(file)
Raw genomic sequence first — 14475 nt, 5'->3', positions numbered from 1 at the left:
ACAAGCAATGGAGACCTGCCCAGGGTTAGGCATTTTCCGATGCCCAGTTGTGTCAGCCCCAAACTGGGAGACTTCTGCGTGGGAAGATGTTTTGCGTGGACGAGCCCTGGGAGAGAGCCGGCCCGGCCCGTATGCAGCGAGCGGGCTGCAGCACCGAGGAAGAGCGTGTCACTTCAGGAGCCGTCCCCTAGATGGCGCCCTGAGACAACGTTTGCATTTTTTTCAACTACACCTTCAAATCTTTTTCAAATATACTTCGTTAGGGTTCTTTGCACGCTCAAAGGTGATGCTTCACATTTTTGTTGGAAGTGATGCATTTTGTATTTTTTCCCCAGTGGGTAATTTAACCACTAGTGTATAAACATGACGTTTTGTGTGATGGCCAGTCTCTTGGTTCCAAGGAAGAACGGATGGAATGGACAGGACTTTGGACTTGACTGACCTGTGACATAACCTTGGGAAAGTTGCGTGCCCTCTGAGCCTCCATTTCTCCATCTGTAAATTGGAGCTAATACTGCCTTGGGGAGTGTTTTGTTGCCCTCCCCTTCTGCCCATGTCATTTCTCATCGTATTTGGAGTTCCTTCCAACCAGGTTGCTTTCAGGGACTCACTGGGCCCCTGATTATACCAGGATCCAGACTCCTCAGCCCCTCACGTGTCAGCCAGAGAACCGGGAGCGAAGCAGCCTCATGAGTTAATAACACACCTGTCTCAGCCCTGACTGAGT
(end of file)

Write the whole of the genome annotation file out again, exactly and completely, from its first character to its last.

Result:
Raw genomic sequence first — 14475 nt, 5'->3', positions numbered from 1 at the left:
ACAAGCAATGGAGACCTGCCCAGGGTTAGGCATTTTCCGATGCCCAGTTGTGTCAGCCCCAAACTGGGAGACTTCTGCGTGGGAAGATGTTTTGCGTGGACGAGCCCTGGGAGAGAGCCGGCCCGGCCCGTATGCAGCGAGCGGGCTGCAGCACCGAGGAAGAGCGTGTCACTTCAGGAGCCGTCCCCTAGATGGCGCCCTGAGACAACGTTTGCATTTTTTTCAACTACACCTTCAAATCTTTTTCAAATATACTTCGTTAGGGTTCTTTGCACGCTCAAAGGTGATGCTTCACATTTTTGTTGGAAGTGATGCATTTTGTATTTTTTCCCCAGTGGGTAATTTAACCACTAGTGTATAAACATGACGTTTTGTGTGATGGCCAGTCTCTTGGTTCCAAGGAAGAACGGATGGAATGGACAGGACTTTGGACTTGACTGACCTGTGACATAACCTTGGGAAAGTTGCGTGCCCTCTGAGCCTCCATTTCTCCATCTGTAAATTGGAGCTAATACTGCCTTGGGGAGTGTTTTGTTGCCCTCCCCTTCTGCCCATGTCATTTCTCATCGTATTTGGAGTTCCTTCCAACCAGGTTGCTTTCAGGGACTCACTGGGCCCCTGATTATACCAGGATCCAGACTCCTCAGCCCCTCACGTGTCAGCCAGAGAACCGGGAGCGAAGCAGCCTCATGAGTTAATAACACACCTGTCTCAGCCCTGACTGAGT